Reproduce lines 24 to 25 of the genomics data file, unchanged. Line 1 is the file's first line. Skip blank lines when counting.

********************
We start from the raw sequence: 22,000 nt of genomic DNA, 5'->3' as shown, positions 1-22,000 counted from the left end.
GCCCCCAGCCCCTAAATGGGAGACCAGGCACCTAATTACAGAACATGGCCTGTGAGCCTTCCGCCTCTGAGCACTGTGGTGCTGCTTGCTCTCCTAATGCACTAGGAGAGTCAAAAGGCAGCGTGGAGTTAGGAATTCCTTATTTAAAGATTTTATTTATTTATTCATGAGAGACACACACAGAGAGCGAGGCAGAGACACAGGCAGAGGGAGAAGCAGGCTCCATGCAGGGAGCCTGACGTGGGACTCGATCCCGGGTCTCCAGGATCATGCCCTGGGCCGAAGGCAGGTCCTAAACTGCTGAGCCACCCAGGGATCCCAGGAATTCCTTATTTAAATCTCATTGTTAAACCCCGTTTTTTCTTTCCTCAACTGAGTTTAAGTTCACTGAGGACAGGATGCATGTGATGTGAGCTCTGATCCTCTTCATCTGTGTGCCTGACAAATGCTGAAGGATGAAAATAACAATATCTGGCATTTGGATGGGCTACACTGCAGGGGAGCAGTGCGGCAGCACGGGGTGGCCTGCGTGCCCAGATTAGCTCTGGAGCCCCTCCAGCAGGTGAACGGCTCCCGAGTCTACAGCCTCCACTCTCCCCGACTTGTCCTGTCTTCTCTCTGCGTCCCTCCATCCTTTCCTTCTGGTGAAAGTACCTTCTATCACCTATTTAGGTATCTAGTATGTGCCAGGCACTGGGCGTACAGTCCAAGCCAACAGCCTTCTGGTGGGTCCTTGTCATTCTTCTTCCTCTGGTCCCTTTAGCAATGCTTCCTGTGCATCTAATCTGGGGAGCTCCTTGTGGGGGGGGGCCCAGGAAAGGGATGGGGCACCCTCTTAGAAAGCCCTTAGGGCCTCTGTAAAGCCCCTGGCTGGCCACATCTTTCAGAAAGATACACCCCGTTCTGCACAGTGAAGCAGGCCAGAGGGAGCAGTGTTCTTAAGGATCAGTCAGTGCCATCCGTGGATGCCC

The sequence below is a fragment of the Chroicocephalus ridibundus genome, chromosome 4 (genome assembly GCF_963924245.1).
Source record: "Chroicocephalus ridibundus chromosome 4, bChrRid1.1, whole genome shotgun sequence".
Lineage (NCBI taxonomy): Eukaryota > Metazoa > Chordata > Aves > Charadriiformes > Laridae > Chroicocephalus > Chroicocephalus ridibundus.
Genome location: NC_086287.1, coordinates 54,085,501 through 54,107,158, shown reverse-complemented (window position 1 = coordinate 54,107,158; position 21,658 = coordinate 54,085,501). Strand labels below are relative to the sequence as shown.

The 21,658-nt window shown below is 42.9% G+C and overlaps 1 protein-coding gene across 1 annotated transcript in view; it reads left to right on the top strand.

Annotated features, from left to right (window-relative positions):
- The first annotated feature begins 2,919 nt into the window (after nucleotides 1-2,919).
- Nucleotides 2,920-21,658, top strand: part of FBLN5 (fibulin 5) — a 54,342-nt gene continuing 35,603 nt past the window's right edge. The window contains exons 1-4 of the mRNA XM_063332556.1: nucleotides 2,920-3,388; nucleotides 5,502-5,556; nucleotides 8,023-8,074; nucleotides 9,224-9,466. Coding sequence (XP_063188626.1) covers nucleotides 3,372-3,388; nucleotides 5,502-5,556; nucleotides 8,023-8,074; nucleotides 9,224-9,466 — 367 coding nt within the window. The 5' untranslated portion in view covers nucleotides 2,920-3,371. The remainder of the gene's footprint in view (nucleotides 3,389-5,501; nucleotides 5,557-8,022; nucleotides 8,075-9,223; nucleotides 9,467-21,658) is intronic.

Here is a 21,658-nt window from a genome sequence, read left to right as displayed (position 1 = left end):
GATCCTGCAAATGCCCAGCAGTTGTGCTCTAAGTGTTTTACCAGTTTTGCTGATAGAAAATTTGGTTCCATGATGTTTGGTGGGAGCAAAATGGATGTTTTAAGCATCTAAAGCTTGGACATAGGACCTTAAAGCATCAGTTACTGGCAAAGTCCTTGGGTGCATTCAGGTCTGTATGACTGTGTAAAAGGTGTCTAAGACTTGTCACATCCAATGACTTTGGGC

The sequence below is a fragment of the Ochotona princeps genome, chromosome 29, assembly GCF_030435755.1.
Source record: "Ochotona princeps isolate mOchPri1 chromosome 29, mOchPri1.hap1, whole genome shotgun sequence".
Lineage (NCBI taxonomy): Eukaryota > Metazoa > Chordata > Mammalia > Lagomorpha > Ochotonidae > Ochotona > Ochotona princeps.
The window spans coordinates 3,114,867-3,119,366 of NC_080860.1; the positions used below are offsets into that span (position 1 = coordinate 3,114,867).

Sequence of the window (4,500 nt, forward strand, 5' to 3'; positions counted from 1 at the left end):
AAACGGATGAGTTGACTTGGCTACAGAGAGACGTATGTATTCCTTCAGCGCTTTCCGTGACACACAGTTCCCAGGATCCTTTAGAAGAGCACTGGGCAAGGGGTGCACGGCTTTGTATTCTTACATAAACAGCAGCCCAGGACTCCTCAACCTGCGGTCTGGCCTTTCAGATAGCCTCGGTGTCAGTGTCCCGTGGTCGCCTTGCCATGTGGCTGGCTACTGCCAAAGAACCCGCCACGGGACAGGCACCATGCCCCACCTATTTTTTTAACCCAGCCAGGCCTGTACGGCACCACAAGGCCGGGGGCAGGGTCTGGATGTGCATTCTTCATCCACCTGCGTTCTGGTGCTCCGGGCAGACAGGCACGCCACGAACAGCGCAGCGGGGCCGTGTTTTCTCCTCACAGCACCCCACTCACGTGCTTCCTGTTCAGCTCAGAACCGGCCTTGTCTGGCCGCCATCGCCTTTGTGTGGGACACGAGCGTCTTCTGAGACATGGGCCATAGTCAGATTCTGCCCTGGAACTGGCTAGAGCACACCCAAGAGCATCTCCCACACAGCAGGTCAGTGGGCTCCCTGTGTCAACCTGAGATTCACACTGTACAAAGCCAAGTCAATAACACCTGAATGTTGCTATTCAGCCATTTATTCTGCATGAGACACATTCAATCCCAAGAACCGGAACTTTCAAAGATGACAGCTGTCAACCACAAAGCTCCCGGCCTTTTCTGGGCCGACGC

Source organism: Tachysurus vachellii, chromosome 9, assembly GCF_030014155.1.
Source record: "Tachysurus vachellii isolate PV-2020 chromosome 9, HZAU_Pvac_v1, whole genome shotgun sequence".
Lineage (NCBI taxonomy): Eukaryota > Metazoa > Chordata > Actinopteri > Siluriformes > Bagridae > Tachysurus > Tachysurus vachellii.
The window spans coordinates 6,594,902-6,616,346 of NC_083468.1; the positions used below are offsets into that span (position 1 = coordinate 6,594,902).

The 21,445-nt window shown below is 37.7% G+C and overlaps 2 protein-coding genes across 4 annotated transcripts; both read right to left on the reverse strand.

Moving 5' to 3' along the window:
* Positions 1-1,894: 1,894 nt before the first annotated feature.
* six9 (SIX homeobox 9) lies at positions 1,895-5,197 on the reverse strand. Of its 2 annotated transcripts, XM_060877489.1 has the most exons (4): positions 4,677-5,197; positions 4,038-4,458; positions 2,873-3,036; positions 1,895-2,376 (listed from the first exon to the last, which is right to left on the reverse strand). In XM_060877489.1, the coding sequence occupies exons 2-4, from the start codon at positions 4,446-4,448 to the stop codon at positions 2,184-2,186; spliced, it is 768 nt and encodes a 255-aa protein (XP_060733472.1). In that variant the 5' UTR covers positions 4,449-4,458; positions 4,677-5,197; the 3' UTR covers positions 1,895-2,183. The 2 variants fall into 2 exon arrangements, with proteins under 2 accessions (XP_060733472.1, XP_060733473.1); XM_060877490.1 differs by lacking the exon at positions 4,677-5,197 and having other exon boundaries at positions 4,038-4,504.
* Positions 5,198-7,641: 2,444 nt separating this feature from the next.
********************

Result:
Moving 5' to 3' along the window:
* Positions 1-1,894: 1,894 nt before the first annotated feature.